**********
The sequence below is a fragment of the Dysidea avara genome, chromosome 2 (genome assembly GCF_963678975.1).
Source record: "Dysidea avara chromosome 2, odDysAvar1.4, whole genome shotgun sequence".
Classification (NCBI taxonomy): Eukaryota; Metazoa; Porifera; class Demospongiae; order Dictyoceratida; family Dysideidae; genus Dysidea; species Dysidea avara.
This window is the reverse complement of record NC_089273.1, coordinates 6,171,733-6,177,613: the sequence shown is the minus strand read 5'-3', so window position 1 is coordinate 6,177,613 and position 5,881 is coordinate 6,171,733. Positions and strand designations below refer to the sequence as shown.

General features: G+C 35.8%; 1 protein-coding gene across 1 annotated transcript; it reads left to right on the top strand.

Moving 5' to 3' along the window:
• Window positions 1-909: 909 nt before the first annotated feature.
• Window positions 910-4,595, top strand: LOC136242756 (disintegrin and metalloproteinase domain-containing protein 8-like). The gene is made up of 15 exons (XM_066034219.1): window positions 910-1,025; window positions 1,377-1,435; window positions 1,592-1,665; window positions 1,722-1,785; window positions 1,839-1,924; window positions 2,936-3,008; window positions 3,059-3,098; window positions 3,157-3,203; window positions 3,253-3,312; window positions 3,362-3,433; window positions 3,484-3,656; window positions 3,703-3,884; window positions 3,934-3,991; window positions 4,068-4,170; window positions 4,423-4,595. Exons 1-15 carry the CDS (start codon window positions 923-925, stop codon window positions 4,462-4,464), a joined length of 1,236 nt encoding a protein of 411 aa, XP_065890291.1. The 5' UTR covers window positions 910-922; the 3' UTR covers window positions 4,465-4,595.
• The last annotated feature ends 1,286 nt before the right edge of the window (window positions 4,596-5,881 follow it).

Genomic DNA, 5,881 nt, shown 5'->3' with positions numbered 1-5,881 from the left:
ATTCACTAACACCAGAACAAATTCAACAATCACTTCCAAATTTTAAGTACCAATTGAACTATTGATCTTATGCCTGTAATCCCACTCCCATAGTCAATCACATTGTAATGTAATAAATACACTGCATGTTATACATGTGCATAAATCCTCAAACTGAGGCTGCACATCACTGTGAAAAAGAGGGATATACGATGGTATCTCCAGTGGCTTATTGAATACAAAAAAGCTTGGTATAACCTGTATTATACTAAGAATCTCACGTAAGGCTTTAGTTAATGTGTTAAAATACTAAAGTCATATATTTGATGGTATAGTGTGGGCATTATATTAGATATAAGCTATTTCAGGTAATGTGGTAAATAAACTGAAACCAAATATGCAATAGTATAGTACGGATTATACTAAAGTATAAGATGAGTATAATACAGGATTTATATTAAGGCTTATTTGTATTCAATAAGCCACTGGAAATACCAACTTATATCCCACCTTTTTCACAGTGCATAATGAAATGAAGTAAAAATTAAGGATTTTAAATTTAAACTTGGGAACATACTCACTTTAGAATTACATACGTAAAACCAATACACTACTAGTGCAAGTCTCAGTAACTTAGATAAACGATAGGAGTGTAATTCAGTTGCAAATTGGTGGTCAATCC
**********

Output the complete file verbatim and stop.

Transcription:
The sequence below is a fragment of the Dysidea avara genome, chromosome 2 (genome assembly GCF_963678975.1).
Source record: "Dysidea avara chromosome 2, odDysAvar1.4, whole genome shotgun sequence".
Classification (NCBI taxonomy): Eukaryota; Metazoa; Porifera; class Demospongiae; order Dictyoceratida; family Dysideidae; genus Dysidea; species Dysidea avara.
This window is the reverse complement of record NC_089273.1, coordinates 6,171,733-6,177,613: the sequence shown is the minus strand read 5'-3', so window position 1 is coordinate 6,177,613 and position 5,881 is coordinate 6,171,733. Positions and strand designations below refer to the sequence as shown.

General features: G+C 35.8%; 1 protein-coding gene across 1 annotated transcript; it reads left to right on the top strand.

Moving 5' to 3' along the window:
• Window positions 1-909: 909 nt before the first annotated feature.
• Window positions 910-4,595, top strand: LOC136242756 (disintegrin and metalloproteinase domain-containing protein 8-like). The gene is made up of 15 exons (XM_066034219.1): window positions 910-1,025; window positions 1,377-1,435; window positions 1,592-1,665; window positions 1,722-1,785; window positions 1,839-1,924; window positions 2,936-3,008; window positions 3,059-3,098; window positions 3,157-3,203; window positions 3,253-3,312; window positions 3,362-3,433; window positions 3,484-3,656; window positions 3,703-3,884; window positions 3,934-3,991; window positions 4,068-4,170; window positions 4,423-4,595. Exons 1-15 carry the CDS (start codon window positions 923-925, stop codon window positions 4,462-4,464), a joined length of 1,236 nt encoding a protein of 411 aa, XP_065890291.1. The 5' UTR covers window positions 910-922; the 3' UTR covers window positions 4,465-4,595.
• The last annotated feature ends 1,286 nt before the right edge of the window (window positions 4,596-5,881 follow it).

Genomic DNA, 5,881 nt, shown 5'->3' with positions numbered 1-5,881 from the left:
ATTCACTAACACCAGAACAAATTCAACAATCACTTCCAAATTTTAAGTACCAATTGAACTATTGATCTTATGCCTGTAATCCCACTCCCATAGTCAATCACATTGTAATGTAATAAATACACTGCATGTTATACATGTGCATAAATCCTCAAACTGAGGCTGCACATCACTGTGAAAAAGAGGGATATACGATGGTATCTCCAGTGGCTTATTGAATACAAAAAAGCTTGGTATAACCTGTATTATACTAAGAATCTCACGTAAGGCTTTAGTTAATGTGTTAAAATACTAAAGTCATATATTTGATGGTATAGTGTGGGCATTATATTAGATATAAGCTATTTCAGGTAATGTGGTAAATAAACTGAAACCAAATATGCAATAGTATAGTACGGATTATACTAAAGTATAAGATGAGTATAATACAGGATTTATATTAAGGCTTATTTGTATTCAATAAGCCACTGGAAATACCAACTTATATCCCACCTTTTTCACAGTGCATAATGAAATGAAGTAAAAATTAAGGATTTTAAATTTAAACTTGGGAACATACTCACTTTAGAATTACATACGTAAAACCAATACACTACTAGTGCAAGTCTCAGTAACTTAGATAAACGATAGGAGTGTAATTCAGTTGCAAATTGGTGGTCAATCC